This is the evolution of Intel processors through their history

Since the launch of the first IBM PC, the Model 5150, the Intel CPUs in our PCs have continually evolved generation after generation. Until we reached the current Rocket Lake-S we have seen how the processors based on the ISA x86 have evolved, we explain what that evolution has been generation after generation.

Intel processors have been accompanying us in our PCs since the first model that went on the market and the company that Gordon Moore founded in his day continues to create new CPUs, increasingly faster and more efficient. This is why we decided to take a quick trip to the entire history of Intel CPUs.

Once upon a time there was a PC with an Intel 8088/8086

The first PC was sold by IBM with the 8088 processor, which was a shortened version of Intel’s 8086 that only differed by having only an 8-bit bus. The processor was not originally designed for the PC, since when Intel created it, the PC as such did not exist but as an evolution of the Intel 8080 without backward compatibility with it, but from which it was easy to port the programs designed for the 8080.

It is a 16-bit CPU with the particularity of having a redirection of up to 20 bits, which allowed having up to 1 MB of memory in total, something that in 1981 was outrageous. Although the 8086 is the best known processor in the architecture, the first PC had an 8088 and it was not until more advanced versions like the XT PC that the 8086 began to be used in full with its 16-bit data bus.

The Intel 80286, the biggest jump in CPU of the x86

At the beginning of the 80s the processor par excellence in terms of power was the Motorola 68K, which ended up in several workstations as well as the Apple Macintosh, Commodore Amiga, Atari ST and a multitude of other systems. Given the enormous success of the IBM PC and the large amount of software from Intel, they devised a new 16-bit processor that was released by the IBM PC AT in 1984, although Intel finished the design in 1982.

The 80286 was the largest jump in IPC that has been made in the history of Intel CPUs, achieving a performance of more than double per clock cycle compared to the 8086 and 8088. Their buses were improved and they stopped being multiplexed, fetching instructions from memory was sped up, multiple buffers were created within the processor, and the capabilities of jump instructions were improved.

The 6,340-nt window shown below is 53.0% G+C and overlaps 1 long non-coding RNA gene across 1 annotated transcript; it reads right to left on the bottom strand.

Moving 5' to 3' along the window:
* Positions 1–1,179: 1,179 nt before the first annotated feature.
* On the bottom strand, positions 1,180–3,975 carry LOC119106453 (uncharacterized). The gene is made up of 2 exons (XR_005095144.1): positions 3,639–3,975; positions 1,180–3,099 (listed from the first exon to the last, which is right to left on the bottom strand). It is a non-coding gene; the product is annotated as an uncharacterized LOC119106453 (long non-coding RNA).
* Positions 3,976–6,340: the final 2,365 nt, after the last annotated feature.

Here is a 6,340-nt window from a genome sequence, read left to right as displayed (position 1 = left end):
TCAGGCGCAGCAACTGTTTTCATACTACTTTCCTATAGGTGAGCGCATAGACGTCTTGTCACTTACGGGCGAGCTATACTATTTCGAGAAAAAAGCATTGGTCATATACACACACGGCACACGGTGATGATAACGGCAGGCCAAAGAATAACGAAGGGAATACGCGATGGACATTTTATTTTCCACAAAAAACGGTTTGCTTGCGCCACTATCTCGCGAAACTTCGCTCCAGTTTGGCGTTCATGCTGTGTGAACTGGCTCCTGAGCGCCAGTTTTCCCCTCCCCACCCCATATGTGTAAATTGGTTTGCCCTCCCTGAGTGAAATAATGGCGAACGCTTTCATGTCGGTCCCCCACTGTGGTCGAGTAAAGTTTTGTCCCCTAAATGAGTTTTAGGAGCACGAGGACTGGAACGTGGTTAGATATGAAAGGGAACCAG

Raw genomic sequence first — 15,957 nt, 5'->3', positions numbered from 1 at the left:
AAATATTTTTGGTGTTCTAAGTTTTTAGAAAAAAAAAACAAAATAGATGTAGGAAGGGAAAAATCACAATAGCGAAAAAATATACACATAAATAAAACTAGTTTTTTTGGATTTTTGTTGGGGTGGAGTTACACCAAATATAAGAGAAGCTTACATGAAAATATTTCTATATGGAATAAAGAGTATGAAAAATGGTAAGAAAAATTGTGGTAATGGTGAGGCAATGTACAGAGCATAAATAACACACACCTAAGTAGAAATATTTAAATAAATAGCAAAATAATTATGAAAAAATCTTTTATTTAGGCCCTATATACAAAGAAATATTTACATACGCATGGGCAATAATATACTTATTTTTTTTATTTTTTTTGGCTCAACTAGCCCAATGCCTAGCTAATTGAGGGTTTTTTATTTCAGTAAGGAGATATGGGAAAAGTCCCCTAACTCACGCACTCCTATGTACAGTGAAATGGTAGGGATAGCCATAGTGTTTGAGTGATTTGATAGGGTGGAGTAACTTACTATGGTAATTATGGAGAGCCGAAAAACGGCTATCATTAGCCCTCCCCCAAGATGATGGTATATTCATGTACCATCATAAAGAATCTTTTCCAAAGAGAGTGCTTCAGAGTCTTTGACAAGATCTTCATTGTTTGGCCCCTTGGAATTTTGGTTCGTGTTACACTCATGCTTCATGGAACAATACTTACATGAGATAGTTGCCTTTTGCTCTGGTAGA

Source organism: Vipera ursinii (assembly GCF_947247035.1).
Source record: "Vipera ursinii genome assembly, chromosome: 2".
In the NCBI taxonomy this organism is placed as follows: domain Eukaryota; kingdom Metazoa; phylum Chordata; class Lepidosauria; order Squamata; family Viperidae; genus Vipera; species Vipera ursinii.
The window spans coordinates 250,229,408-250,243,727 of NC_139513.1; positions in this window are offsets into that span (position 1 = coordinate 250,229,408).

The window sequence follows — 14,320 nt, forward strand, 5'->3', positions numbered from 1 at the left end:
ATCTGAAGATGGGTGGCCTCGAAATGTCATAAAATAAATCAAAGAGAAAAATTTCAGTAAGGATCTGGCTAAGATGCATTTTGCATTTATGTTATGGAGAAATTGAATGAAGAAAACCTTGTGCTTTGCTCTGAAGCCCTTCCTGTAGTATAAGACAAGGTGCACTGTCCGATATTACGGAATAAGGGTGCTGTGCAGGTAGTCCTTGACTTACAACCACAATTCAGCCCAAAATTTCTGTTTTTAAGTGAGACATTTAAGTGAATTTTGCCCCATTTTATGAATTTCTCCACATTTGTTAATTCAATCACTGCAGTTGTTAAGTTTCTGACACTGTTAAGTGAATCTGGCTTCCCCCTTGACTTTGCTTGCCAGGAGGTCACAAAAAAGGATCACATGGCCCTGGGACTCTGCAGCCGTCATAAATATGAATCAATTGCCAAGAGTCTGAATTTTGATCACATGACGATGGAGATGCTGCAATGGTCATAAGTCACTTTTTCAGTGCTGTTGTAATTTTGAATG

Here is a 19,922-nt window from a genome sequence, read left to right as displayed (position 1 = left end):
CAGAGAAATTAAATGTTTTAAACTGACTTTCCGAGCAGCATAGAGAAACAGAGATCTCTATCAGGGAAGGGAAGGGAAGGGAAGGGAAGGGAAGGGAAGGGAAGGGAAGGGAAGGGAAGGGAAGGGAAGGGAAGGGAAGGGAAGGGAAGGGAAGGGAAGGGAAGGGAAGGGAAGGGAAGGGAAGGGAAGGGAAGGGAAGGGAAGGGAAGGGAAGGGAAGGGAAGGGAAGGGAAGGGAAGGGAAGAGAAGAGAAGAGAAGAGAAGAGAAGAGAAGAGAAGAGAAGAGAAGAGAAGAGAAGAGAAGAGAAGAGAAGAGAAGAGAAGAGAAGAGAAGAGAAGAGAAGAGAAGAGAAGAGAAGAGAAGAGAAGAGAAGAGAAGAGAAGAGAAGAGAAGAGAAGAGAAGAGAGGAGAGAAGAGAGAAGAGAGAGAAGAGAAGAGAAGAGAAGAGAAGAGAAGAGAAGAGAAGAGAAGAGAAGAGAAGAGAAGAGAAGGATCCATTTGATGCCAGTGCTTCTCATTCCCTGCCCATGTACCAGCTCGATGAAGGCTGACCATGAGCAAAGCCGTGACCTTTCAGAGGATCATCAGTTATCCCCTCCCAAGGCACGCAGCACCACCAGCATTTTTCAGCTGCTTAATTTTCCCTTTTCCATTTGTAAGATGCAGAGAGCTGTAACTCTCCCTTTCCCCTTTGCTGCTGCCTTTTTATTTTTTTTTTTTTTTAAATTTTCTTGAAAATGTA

The first 32-bit x86 CPU, the Intel 80386

One problem that the PC had is that it could not run complex operating systems, the reason was that it had no modes that allowed the operating system to operate in isolation. These were added in the 80386 and thanks to this processor we were able to have much more complex operating systems than MS-DOS, making things like Windows 3 onwards and Linux possible on a PC.

It was also the first 32-bit x86 processor and did so by extending the length of the different registers, while maintaining backwards compatibility. It was also the first CPU with a segmented pipeline, which was in three stages. Without a doubt one of the most important processors in the history of computing.

The 80386 was not licensed to AMD, who had to reverse engineer and release a rough clone of the 80386, the am386 that ran at higher clock speeds and consumed less by using a more advanced manufacturing node than the original 80386.

Integrating the FPU into the CPU with the 80486

The floating point unit, formerly known as the mathematical coprocessor or 80 × 87, used to be sold as a component part, but starting with the 80486 at Intel they decided to integrate it into the CPU. But the changes based on the 80386 were not limited there, but also almost doubled the CPI, with the jump to the 80486 being the second largest jump in the history of Intel processors.

Other improvements included in this processor was the inclusion for the first time of the first level cache, divided between data and instructions since then, as well as improvements in the interface with memory and in pipelining, which increased from 3 to 5 cycles .

As with the am386, AMD went back to reverse engineering, again outpacing Intel’s design. Of course, again with the advantage of a newer and more efficient manufacturing node.

Intel Pentium, the first superscalar CPU for PC

The Intel Pentium was the first superscalar processor under ISA x86, which brought with it the ability to execute 2 instructions in parallel and at the same time. Thanks to this, the CPI from 80486 improved by 40% in the process.